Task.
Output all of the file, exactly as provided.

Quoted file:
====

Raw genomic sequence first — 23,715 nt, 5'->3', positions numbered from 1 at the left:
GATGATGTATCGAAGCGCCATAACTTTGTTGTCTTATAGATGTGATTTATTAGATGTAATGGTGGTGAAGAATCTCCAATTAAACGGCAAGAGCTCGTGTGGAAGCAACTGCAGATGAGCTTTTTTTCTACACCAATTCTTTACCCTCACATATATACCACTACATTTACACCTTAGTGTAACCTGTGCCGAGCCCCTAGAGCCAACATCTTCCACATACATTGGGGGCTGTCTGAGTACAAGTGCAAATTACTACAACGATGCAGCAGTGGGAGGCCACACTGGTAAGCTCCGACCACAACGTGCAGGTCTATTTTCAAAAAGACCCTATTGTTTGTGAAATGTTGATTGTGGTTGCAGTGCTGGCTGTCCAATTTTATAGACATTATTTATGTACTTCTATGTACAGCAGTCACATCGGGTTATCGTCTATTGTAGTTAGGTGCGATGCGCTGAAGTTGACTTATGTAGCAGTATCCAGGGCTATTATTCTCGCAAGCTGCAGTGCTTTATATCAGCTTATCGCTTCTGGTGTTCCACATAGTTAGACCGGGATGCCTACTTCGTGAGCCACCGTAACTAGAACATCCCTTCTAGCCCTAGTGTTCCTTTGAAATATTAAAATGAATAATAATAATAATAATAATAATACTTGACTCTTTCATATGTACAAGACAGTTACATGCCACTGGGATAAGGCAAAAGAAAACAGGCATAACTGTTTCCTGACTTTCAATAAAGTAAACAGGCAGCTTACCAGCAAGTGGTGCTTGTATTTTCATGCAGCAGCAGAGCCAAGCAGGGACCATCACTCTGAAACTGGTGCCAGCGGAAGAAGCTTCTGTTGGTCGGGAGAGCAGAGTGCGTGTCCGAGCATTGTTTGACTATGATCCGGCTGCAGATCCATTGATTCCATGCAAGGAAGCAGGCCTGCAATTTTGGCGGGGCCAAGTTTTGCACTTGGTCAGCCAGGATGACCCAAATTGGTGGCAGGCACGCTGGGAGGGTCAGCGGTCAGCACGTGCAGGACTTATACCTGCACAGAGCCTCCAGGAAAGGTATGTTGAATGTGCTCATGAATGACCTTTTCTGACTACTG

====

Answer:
Raw genomic sequence first — 23,715 nt, 5'->3', positions numbered from 1 at the left:
GATGATGTATCGAAGCGCCATAACTTTGTTGTCTTATAGATGTGATTTATTAGATGTAATGGTGGTGAAGAATCTCCAATTAAACGGCAAGAGCTCGTGTGGAAGCAACTGCAGATGAGCTTTTTTTCTACACCAATTCTTTACCCTCACATATATACCACTACATTTACACCTTAGTGTAACCTGTGCCGAGCCCCTAGAGCCAACATCTTCCACATACATTGGGGGCTGTCTGAGTACAAGTGCAAATTACTACAACGATGCAGCAGTGGGAGGCCACACTGGTAAGCTCCGACCACAACGTGCAGGTCTATTTTCAAAAAGACCCTATTGTTTGTGAAATGTTGATTGTGGTTGCAGTGCTGGCTGTCCAATTTTATAGACATTATTTATGTACTTCTATGTACAGCAGTCACATCGGGTTATCGTCTATTGTAGTTAGGTGCGATGCGCTGAAGTTGACTTATGTAGCAGTATCCAGGGCTATTATTCTCGCAAGCTGCAGTGCTTTATATCAGCTTATCGCTTCTGGTGTTCCACATAGTTAGACCGGGATGCCTACTTCGTGAGCCACCGTAACTAGAACATCCCTTCTAGCCCTAGTGTTCCTTTGAAATATTAAAATGAATAATAATAATAATAATAATAATACTTGACTCTTTCATATGTACAAGACAGTTACATGCCACTGGGATAAGGCAAAAGAAAACAGGCATAACTGTTTCCTGACTTTCAATAAAGTAAACAGGCAGCTTACCAGCAAGTGGTGCTTGTATTTTCATGCAGCAGCAGAGCCAAGCAGGGACCATCACTCTGAAACTGGTGCCAGCGGAAGAAGCTTCTGTTGGTCGGGAGAGCAGAGTGCGTGTCCGAGCATTGTTTGACTATGATCCGGCTGCAGATCCATTGATTCCATGCAAGGAAGCAGGCCTGCAATTTTGGCGGGGCCAAGTTTTGCACTTGGTCAGCCAGGATGACCCAAATTGGTGGCAGGCACGCTGGGAGGGTCAGCGGTCAGCACGTGCAGGACTTATACCTGCACAGAGCCTCCAGGAAAGGTATGTTGAATGTGCTCATGAATGACCTTTTCTGACTACTG